I'm doing research for my NaNoWriMo novel, which is going to be primarily based at the Field of Cloth of Gold and concerning court musicians for Henry VIII. I primarily have two questions:
From what I've read, Field of Cloth of Gold was not a contemporary term for the meet-up between Henry VIII and Francis I. Was there another official title to this meeting?
Secondly, I need to know more about housing for court musicians. Did they live in quarters at the palace, or were they responsible for their own outside dwellings?
The contemporary English records all call the meeting "Guisnes," after the local castle where the meeting occurred.
Per the musicians - Letters & Papers for March 1520 provides a list of the members of the King's household who were being taken along to the conference. I can only narrow down the musicians to the entry for "The Chapel" - that is the Chapel Royal, the court department responsible for the masques and guisings under the Master, William Cornish. The staff included musicians, child singers, gentlemen and priests, so the entry isn't helpful as to each person's occupation (a couple of them are clearly not musicians) - the only one I recognize is William Cornish, the Master of the Chapel.
The listing runs:
The Chapel:—Sir Roger Norton, subdean, Sir Wm. Tofte, Sir John Cole, Sir John Muldre, Sir Andrew Yong, Sir Thos. Hal, Sir Wm. Blakeden, Sir Ric. Elys, Robt. Fairefax, John Lloyd, John Sudborow, Wm. Cornysh, Robt. Penne, John Wever, John Fisher, Wm. Daubney, Thos. Farthing, Hen. Stevinson, Robt. Hawkyns, Davy Burton, John Giles, Thos. Bury, John Tyl, Wm. Colman, Thos. Cheyny, Wm. Hogeskyn, Robt. Jones, Wm. Crane, Sir Robt. Cotes, gospeller, Sir John Whetwood, "pisteler," Wm. Rothewel, John Bunting, Nich. Horneclif, Wm. Lambe, Geoffrey Write.
As to accommodations, the records concentrate mostly on where the king and queen and the fancy people will lodge; there are a couple of entries from the same month, March 1520, that may cover the musicians' situation:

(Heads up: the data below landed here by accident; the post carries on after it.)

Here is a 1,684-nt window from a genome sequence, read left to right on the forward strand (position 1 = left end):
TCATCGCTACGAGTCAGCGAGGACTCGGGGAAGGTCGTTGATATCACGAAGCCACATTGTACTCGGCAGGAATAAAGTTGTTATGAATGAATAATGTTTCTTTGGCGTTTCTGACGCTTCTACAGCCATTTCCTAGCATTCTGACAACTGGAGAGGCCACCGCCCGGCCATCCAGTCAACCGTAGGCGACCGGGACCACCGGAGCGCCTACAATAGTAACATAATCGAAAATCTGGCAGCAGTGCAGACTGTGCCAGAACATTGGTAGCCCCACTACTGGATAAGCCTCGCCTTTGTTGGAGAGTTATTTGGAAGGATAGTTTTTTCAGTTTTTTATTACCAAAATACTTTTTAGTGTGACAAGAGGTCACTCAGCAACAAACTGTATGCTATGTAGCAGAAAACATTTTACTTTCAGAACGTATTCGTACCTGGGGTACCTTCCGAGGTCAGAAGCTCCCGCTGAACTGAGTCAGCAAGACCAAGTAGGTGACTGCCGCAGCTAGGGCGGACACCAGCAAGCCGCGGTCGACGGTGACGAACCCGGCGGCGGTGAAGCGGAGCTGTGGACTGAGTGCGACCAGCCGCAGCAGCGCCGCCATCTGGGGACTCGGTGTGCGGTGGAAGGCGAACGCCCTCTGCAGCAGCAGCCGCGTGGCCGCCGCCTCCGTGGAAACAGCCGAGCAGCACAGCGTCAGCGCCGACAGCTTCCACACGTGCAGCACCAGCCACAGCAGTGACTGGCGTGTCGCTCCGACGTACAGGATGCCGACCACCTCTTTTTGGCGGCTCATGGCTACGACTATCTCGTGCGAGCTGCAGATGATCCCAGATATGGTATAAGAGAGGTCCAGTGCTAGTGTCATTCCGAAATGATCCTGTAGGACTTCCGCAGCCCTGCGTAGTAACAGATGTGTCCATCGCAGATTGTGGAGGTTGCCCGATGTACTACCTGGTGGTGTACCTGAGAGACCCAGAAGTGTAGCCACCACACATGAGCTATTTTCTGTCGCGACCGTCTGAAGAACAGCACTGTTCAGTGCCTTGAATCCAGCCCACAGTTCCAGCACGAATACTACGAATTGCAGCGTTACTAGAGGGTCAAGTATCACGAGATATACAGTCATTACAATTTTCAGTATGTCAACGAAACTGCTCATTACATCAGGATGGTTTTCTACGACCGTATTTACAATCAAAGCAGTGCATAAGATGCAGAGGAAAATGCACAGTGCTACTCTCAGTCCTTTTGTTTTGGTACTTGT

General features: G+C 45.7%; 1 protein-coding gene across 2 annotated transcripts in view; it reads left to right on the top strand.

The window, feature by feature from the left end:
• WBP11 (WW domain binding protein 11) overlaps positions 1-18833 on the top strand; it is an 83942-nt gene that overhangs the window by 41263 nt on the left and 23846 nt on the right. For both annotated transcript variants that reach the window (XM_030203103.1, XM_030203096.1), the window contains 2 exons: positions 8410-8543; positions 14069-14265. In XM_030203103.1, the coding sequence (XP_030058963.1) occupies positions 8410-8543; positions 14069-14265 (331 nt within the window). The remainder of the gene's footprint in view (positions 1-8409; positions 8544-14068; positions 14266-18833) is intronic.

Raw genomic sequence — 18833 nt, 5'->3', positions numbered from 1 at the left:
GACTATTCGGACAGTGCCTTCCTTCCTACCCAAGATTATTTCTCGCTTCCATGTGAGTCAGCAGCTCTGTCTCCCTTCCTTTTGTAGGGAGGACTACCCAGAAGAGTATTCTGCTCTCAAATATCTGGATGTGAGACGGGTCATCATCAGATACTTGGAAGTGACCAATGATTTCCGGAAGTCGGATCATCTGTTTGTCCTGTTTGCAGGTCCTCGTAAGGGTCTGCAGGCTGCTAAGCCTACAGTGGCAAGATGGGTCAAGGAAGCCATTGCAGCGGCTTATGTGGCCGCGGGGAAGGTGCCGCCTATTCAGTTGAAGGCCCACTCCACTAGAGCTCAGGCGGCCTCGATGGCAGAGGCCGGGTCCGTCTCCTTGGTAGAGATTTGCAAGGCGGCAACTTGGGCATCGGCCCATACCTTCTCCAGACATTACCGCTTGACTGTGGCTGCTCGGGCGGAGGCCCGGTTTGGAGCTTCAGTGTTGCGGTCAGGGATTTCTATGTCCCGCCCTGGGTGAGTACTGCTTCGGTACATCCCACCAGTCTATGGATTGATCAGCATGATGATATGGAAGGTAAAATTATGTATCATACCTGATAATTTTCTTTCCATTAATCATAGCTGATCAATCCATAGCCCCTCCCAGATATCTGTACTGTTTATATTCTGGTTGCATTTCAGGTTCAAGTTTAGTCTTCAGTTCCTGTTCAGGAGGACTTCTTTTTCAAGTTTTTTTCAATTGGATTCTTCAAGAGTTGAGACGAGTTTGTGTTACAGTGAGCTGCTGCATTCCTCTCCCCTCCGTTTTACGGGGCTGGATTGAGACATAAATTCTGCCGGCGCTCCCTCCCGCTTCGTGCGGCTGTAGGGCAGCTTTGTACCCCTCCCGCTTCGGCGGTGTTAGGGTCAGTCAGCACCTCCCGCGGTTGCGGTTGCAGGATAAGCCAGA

"The commissioners to appoint the lodgings at Calais, are Sir John Peche, the marshal, Sir Ric. Carewe, Wotton and Garnishe; for Guisnes, Sir Wm. Sandes, Sir Nic. Vauxe and Sir Edw. Belknap; and the King's harbingers are to attend on both ...
"There being no place within the castle of Guisnes for the lodging of the servants and guard, Gibson will take across the King's halls, tents and pavilions, and a place for them shall be assigned by Sandes and the other commissioners."
Gibson is Sir Richard Gibson, Serjeant of the King's Tents. This entry might possibly suggest that the servants and guards were accommodated in tents and pavilions, but I couldn't find any other information to confirm this.
One useful book I ran across in researching this was The Early Tudor Court and International Musical Relations, by Theodore Dumitrescu. It lists a number of the Tudor court musicians by name, and much of it is viewable on Google Books.
Thanks for your help. My characters are fictional and the whole situation is largely fictional (except of course for the setting and some of the main characters). Part of my story will also take place prior to departure for the Field of Cloth of Gold, so that's really where my housing question comes from. I've been able to gather that the musicians likely would have been in a tent somewhere amongst the servants, soldiers, and field kitchens.
There is a good book called Music & Poetry in the Early Tudor Court by John E. Stevens, which covers the musicians' status, details of living and rank within the court. It appears to have been another strict hierarchy, with the musicians attached to the privy chamber having the status of quasi-gentlemen, or grooms, and thus probably having the privilege of being lodged in the king's house. Below this rank I was unable to determine the specifics of the musicians' accommodations, as the text is only partly available on Google Books.
There were some interesting points. Instrumentalists ranked considerably below singers. Foreign "virtuosi," rather than native Englishmen, commanded the highest regard (like Dionysus Memo, who taught Princess Mary on the virginals). The only instrumentalists to enjoy a high status were those who played the "keyboard," like Mark Smeaton, who was attached to the privy chamber as a musician and hence suffered from an equivocal status (Queen Anne saying, "You may not look to have me speak to you as I would do to a nobleman, because you are an inferior person ..."). It's well worth checking out.
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